Albany -- The number of farmers in Georgia gets fewer every year, and many of the producers at the 25th Annual Farmers Conference in Albany Friday said they are thinking about getting out of agriculture.
Lee and Worth County farmer Marquis Harris went to the farmers conference looking for the latest information, but admits there is only one thing he is thinking about as planting season approaches. Harris said "the drought is on my mind. I mean it's on my mind everyday."
Harris is a dryland farmer, who does not have irrigated fields. He plans to plant peanuts and corn, but knows another summer of drought is forecast. Harris said "I really should be doing something else, but I'm a third generation farmer, and that's what I to stay in."
Larry O'Neal has been a dryland farmer in Thomas County for 28 years, but says he does not know if he can survive another year of extreme drought and poor production. O'Neal said "everything you grow needs rain. With the corn was the most stressful and where I really lost a lot of money growing it."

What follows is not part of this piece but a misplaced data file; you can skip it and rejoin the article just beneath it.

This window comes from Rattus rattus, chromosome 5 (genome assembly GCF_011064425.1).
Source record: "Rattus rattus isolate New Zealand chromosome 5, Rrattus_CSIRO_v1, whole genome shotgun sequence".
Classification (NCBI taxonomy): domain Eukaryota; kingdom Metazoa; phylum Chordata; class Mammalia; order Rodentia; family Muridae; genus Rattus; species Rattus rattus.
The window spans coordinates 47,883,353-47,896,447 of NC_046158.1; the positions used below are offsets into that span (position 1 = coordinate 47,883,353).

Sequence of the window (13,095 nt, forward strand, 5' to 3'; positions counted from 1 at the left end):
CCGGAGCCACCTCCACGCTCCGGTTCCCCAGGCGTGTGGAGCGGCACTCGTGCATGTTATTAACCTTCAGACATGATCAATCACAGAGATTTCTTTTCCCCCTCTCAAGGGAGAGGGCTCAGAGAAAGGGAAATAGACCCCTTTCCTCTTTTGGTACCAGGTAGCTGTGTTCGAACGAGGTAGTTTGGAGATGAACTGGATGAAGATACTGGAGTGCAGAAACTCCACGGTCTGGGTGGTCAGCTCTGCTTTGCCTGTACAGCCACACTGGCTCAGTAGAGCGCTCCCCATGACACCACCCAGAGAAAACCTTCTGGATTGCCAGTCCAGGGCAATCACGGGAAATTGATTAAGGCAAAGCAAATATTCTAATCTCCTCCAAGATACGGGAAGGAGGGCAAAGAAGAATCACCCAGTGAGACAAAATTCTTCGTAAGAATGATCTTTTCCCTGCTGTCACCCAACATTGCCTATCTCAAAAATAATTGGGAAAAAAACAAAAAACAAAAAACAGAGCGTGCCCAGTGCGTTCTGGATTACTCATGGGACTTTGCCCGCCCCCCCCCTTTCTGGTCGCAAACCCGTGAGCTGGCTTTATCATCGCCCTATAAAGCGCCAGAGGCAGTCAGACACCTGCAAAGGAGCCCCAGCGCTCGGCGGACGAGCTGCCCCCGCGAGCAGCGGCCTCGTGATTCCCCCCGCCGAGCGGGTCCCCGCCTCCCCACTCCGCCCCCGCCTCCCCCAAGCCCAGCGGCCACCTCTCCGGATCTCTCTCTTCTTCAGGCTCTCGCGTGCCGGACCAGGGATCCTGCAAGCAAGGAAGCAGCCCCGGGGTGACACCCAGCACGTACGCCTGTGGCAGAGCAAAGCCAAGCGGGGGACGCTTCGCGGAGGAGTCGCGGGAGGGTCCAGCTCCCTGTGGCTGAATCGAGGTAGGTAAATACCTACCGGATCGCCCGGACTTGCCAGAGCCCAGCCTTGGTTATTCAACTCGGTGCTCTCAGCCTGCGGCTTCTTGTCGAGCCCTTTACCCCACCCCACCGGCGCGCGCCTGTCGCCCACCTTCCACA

Only about 35 percent of South Georgia farmers don't have irrigation, and they are becoming fewer each year. Harris and O'Neal says it's harder than ever to get loans to plant without irrigation, because banks are not willing to take the risk.
With climatologist forecasting another dry spring and summer, it's hard to be optimistic. O'Neal said "it sorta makes me wonder should I plant or shouldn't I plant. My occupation is farming, so I have to plant something and hope for the best." Harris said "I still gonna do what I got to do. I got a family to take care of, and this is all I got going for me."
As farmers listen to experts talk about disease management and new crop marketing, the drought is still the number one thought on all farmer's minds.
The Georgia Farmers Conference continues Saturday at the Hilton in Downtown Albany. Congressman Sanford Bishop is one of the scheduled speakers.